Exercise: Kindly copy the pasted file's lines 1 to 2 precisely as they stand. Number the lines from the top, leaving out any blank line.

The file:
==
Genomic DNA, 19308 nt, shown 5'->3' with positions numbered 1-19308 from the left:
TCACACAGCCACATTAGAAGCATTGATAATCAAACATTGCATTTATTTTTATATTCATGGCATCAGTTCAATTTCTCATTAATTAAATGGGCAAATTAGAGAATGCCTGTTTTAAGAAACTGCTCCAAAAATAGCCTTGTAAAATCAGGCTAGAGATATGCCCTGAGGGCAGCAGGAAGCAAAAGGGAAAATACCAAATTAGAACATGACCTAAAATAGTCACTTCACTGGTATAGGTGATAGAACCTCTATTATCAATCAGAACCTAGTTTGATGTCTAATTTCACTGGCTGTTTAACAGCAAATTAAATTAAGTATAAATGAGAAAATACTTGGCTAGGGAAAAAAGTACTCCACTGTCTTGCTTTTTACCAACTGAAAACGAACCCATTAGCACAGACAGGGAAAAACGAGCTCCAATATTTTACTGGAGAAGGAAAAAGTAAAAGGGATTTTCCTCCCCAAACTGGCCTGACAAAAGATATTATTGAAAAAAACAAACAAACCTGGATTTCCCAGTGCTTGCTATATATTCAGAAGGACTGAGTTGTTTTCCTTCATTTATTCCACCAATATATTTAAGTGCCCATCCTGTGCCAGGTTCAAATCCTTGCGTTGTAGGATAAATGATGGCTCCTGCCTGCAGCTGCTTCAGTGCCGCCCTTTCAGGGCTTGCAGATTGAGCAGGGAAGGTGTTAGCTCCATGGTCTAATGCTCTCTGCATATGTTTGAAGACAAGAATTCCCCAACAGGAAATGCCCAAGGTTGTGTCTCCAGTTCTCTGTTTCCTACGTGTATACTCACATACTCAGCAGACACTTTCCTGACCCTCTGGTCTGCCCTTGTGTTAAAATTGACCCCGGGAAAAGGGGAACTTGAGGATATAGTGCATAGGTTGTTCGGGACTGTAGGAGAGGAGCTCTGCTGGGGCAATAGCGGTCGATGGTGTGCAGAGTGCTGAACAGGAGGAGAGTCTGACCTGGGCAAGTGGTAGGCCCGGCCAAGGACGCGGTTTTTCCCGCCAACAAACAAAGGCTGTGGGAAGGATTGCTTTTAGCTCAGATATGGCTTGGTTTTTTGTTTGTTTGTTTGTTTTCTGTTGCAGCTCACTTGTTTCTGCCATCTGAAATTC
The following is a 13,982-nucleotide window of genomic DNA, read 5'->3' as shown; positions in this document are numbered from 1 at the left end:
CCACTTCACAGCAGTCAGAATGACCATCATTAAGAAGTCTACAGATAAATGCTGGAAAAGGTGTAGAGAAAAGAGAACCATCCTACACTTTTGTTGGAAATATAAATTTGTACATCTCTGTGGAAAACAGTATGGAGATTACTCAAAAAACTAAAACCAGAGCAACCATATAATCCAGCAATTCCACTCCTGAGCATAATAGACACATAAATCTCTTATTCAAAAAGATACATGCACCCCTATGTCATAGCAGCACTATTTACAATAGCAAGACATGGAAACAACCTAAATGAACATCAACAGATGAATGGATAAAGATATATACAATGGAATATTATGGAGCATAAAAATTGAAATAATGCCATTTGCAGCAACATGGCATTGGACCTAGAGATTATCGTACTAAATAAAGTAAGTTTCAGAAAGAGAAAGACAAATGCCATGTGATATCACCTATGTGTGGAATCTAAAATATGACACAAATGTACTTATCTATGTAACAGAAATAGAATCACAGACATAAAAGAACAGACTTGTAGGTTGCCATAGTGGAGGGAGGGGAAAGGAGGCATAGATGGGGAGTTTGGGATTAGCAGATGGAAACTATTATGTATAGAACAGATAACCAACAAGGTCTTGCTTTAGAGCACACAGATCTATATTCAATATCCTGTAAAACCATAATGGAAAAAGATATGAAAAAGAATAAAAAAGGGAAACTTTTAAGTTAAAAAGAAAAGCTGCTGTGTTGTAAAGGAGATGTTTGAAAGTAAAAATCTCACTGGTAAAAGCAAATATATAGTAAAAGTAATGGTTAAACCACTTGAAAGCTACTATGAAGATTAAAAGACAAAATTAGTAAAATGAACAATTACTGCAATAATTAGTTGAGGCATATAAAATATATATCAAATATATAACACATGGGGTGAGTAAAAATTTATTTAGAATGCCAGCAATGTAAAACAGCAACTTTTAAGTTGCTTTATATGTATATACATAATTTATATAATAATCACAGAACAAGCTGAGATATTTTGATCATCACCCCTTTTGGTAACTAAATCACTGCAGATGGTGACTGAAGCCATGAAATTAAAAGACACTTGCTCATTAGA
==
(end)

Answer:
Genomic DNA, 19308 nt, shown 5'->3' with positions numbered 1-19308 from the left:
TCACACAGCCACATTAGAAGCATTGATAATCAAACATTGCATTTATTTTTATATTCATGGCATCAGTTCAATTTCTCATTAATTAAATGGGCAAATTAGAGAATGCCTGTTTTAAGAAACTGCTCCAAAAATAGCCTTGTAAAATCAGGCTAGAGATATGCCCTGAGGGCAGCAGGAAGCAAAAGGGAAAATACCAAATTAGAACATGACCTAAAATAGTCACTTCACTGGTATAGGTGATAGAACCTCTATTATCAATCAGAACCTAGTTTGATGTCTAATTTCACTGGCTGTTTAACAGCAAATTAAATTAAGTATAAATGAGAAAATACTTGGCTAGGGAAAAAAGTACTCCACTGTCTTGCTTTTTACCAACTGAAAACGAACCCATTAGCACAGACAGGGAAAAACGAGCTCCAATATTTTACTGGAGAAGGAAAAAGTAAAAGGGATTTTCCTCCCCAAACTGGCCTGACAAAAGATATTATTGAAAAAAACAAACAAACCTGGATTTCCCAGTGCTTGCTATATATTCAGAAGGACTGAGTTGTTTTCCTTCATTTATTCCACCAATATATTTAAGTGCCCATCCTGTGCCAGGTTCAAATCCTTGCGTTGTAGGATAAATGATGGCTCCTGCCTGCAGCTGCTTCAGTGCCGCCCTTTCAGGGCTTGCAGATTGAGCAGGGAAGGTGTTAGCTCCATGGTCTAATGCTCTCTGCATATGTTTGAAGACAAGAATTCCCCAACAGGAAATGCCCAAGGTTGTGTCTCCAGTTCTCTGTTTCCTACGTGTATACTCACATACTCAGCAGACACTTTCCTGACCCTCTGGTCTGCCCTTGTGTTAAAATTGACCCCGGGAAAAGGGGAACTTGAGGATATAGTGCATAGGTTGTTCGGGACTGTAGGAGAGGAGCTCTGCTGGGGCAATAGCGGTCGATGGTGTGCAGAGTGCTGAACAGGAGGAGAGTCTGACCTGGGCAAGTGGTAGGCCCGGCCAAGGACGCGGTTTTTCCCGCCAACAAACAAAGGCTGTGGGAAGGATTGCTTTTAGCTCAGATATGGCTTGGTTTTTTGTTTGTTTGTTTGTTTTCTGTTGCAGCTCACTTGTTTCTGCCATCTGAAATTC